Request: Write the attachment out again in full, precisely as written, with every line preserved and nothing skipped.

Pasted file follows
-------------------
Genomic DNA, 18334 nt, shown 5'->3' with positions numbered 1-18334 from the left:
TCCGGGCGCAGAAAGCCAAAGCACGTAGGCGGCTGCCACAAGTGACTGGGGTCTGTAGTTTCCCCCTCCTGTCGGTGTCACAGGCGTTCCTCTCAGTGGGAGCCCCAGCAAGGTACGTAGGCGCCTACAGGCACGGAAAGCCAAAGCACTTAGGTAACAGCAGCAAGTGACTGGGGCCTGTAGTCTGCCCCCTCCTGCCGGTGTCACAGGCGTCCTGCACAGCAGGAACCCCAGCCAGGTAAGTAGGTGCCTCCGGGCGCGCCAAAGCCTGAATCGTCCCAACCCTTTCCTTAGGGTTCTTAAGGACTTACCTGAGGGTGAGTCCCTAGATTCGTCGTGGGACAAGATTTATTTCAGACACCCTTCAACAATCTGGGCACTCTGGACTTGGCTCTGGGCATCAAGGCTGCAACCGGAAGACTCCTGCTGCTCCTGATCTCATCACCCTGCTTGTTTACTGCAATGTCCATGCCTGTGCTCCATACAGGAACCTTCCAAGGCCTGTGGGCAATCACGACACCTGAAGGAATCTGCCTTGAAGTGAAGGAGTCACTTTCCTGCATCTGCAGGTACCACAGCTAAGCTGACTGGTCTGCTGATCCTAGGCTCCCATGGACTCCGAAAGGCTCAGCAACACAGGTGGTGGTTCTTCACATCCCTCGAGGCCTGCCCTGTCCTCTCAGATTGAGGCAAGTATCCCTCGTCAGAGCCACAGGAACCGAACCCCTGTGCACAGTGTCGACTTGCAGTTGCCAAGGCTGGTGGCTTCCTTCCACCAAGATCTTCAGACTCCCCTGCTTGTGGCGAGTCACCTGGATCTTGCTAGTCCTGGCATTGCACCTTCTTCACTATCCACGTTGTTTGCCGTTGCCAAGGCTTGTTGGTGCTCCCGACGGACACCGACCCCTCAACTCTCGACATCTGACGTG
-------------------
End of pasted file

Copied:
Genomic DNA, 18334 nt, shown 5'->3' with positions numbered 1-18334 from the left:
TCCGGGCGCAGAAAGCCAAAGCACGTAGGCGGCTGCCACAAGTGACTGGGGTCTGTAGTTTCCCCCTCCTGTCGGTGTCACAGGCGTTCCTCTCAGTGGGAGCCCCAGCAAGGTACGTAGGCGCCTACAGGCACGGAAAGCCAAAGCACTTAGGTAACAGCAGCAAGTGACTGGGGCCTGTAGTCTGCCCCCTCCTGCCGGTGTCACAGGCGTCCTGCACAGCAGGAACCCCAGCCAGGTAAGTAGGTGCCTCCGGGCGCGCCAAAGCCTGAATCGTCCCAACCCTTTCCTTAGGGTTCTTAAGGACTTACCTGAGGGTGAGTCCCTAGATTCGTCGTGGGACAAGATTTATTTCAGACACCCTTCAACAATCTGGGCACTCTGGACTTGGCTCTGGGCATCAAGGCTGCAACCGGAAGACTCCTGCTGCTCCTGATCTCATCACCCTGCTTGTTTACTGCAATGTCCATGCCTGTGCTCCATACAGGAACCTTCCAAGGCCTGTGGGCAATCACGACACCTGAAGGAATCTGCCTTGAAGTGAAGGAGTCACTTTCCTGCATCTGCAGGTACCACAGCTAAGCTGACTGGTCTGCTGATCCTAGGCTCCCATGGACTCCGAAAGGCTCAGCAACACAGGTGGTGGTTCTTCACATCCCTCGAGGCCTGCCCTGTCCTCTCAGATTGAGGCAAGTATCCCTCGTCAGAGCCACAGGAACCGAACCCCTGTGCACAGTGTCGACTTGCAGTTGCCAAGGCTGGTGGCTTCCTTCCACCAAGATCTTCAGACTCCCCTGCTTGTGGCGAGTCACCTGGATCTTGCTAGTCCTGGCATTGCACCTTCTTCACTATCCACGTTGTTTGCCGTTGCCAAGGCTTGTTGGTGCTCCCGACGGACACCGACCCCTCAACTCTCGACATCTGACGTG